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It would be hard to find an established business these days that does not have at least some part of its business systems or infrastructure in the cloud, or, failing that, plans to leverage some aspects of the cloud. Driven in part by the successful disruption of born-in-the-cloud companies, there is increasing fervor around the idea cloud-first will be the future of agile, scalable business.

Such is the enthusiasm for this approach that even governmental bodies like the U.K. are advocating for the evaluation of cloud solutions before purchasing other options for new services, while private sector businesses continue to move more of their data from on-premises to cloud environments. This year Gartner predicted by 2023, 75% of all databases will be on a cloud platform.

Cloud-first organizations are more flexible with a lower cost to entry and simplified operations. The cloud provides a firm basis to easily leverage new solutions without having to redesign entire on-premises systems.

How do you get there?

Migration to the cloud means a transition from owning and operating the systems to using a service like Amazon Web Services, Azure or Google Cloud. But designing a cloud-first business goes past designing for any one technology platform. It’s about designing your processes so you will have the ability to leverage one or many cloud technologies with a minimum amount of friction as your business needs evolve and change.

A strategic approach to planning your move to the cloud should be supported with a review of current and future usage needs and predicted pricings to avoid any surprises when it gets to the end of a month and your invoice arrives. Then, organizations can select the best cloud technology for them based on their needs. With adequate planning, businesses can be flexible in selecting the solution and limit the risk of selecting a choice with implications outlasting their usefulness to the business.

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A potential enabler for building a cloud-first business: a culture that embraces automation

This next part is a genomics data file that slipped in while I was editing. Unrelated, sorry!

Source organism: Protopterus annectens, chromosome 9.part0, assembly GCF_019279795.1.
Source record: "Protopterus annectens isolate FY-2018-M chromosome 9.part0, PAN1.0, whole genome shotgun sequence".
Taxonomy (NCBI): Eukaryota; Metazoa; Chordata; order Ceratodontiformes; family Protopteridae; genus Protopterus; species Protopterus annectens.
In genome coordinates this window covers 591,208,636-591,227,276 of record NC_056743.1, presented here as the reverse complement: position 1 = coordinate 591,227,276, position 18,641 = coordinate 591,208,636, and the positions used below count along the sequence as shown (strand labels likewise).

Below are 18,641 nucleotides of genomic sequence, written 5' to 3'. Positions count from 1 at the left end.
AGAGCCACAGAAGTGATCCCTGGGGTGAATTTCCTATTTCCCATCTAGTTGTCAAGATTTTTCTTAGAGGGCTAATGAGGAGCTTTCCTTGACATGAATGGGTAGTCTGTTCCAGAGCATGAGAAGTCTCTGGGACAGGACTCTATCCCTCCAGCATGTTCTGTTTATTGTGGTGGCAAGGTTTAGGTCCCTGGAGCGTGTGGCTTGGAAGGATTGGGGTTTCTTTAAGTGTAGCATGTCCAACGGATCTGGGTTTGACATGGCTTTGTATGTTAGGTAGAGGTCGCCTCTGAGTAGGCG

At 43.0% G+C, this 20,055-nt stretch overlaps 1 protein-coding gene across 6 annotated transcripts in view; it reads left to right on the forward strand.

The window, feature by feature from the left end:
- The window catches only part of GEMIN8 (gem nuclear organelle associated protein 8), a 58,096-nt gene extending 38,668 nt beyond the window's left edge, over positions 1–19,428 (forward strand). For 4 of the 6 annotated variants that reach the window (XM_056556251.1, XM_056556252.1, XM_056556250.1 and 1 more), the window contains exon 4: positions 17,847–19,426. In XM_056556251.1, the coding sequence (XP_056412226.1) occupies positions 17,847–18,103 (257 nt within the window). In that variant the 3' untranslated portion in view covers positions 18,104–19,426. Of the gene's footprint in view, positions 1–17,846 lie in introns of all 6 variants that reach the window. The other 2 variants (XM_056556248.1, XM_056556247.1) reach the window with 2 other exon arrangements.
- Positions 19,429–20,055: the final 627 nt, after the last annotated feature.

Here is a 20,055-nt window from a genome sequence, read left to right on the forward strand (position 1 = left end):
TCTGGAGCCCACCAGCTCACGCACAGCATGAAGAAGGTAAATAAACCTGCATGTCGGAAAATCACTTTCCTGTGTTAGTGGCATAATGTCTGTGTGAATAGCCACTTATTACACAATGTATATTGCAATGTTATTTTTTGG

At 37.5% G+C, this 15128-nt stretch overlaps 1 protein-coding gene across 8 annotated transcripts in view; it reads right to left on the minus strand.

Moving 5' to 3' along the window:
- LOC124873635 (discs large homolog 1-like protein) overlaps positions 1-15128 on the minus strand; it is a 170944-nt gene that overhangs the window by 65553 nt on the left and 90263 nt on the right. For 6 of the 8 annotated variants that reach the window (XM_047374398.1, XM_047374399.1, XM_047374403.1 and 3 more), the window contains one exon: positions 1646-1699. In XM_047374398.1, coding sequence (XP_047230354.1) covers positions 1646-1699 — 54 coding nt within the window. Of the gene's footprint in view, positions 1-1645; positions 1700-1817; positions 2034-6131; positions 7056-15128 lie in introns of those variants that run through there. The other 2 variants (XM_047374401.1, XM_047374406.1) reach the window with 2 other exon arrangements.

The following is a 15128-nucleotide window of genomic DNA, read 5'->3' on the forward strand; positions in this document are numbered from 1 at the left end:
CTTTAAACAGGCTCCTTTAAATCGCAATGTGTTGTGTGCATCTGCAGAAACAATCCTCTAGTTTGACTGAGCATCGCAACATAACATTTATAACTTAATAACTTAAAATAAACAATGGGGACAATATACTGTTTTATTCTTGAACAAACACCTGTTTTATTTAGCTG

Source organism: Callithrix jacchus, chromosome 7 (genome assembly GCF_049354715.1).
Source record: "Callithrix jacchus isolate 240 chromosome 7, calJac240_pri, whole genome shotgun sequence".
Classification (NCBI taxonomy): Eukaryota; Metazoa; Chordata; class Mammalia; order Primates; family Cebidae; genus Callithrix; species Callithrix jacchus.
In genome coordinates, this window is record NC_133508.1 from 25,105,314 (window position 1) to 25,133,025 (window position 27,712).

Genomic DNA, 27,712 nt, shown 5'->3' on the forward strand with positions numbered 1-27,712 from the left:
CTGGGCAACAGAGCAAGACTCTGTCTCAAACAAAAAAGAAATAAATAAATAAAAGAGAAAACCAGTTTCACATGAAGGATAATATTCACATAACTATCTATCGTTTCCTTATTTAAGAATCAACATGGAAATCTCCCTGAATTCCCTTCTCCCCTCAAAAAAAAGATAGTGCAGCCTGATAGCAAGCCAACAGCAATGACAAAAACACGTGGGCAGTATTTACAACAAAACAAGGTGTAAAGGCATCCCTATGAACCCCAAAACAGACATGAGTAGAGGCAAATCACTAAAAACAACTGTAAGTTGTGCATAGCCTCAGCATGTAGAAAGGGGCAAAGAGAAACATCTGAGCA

For businesses whose IT teams are used to having to manually manage system provisioning, licenses, patches and product upgrades, moving to someone else managing the system is quite a different “culture” or way of approaching data management. In many ways, the culture of cloud is a culture of being automation-first.

At its core, adopting an automation-first approach is about preparing for whatever the future may bring, whether it's the increasingly complex and expanding landscape of cloud environments or something we cannot yet see over the horizon. 

However, getting to this point of being automation-first will require care on the part of senior executives to facilitate the change. Many workers have a natural fear of their jobs being replaced by machines. But automation-first does not mean people-second. Instead, transitioning to an automation-first culture is about recognizing employee needs and then applying automation solutions in a collaborative way. 

Succeeding with creating an automation-first culture that can adapt to change will mean senior executives liaising with their staff to uncover these kinds of pain points and contradictions and then finding the right solutions that utilize automation. With the right training, and with the knowledge of how automation can be supportive rather than destructive to their roles, employees will feel much more comfortable with embracing automation throughout the organization. Humans have always looked to machines to find a way to lighten the physical work required, and automation can take on the weight of manual processes in business to enable this more fluid future. 

In the drive to modernize and deliver the most value from an organization’s data, becoming cloud-first is a great tool for businesses that understand the value of agility and scalability. However, accepting a broader culture of modernization and longevity as part of this move, underpinned by automation, will be vital. In conjunction with their staff, and with a full audit of the processes that are slowing down and frustrating their teams, organizations that adopt an automation-first approach, seeking out and addressing inefficiencies at every stage and in every digital transformation project, can have a better chance at achieving success in all of their endeavors. 

An early pioneer of the automation-first approach, Elon Musk recently made the audacious statement that it is “basically crazy to buy any other car but a Tesla.” His point? That Tesla offers the best foundation for the future of self-driving cars and that an investment in his company is the shortest route to this future state.

Moving to the cloud offers one piece of the future-proofing puzzle by providing a platform that is scalable, easier to use and agile, but it alone cannot modernize a company’s approach to data strategy. When used in isolation, business leaders will often spot a large red flag in their modernization efforts -- that the promised value of a cloud-first strategy is taking far longer to materialize than ever expected.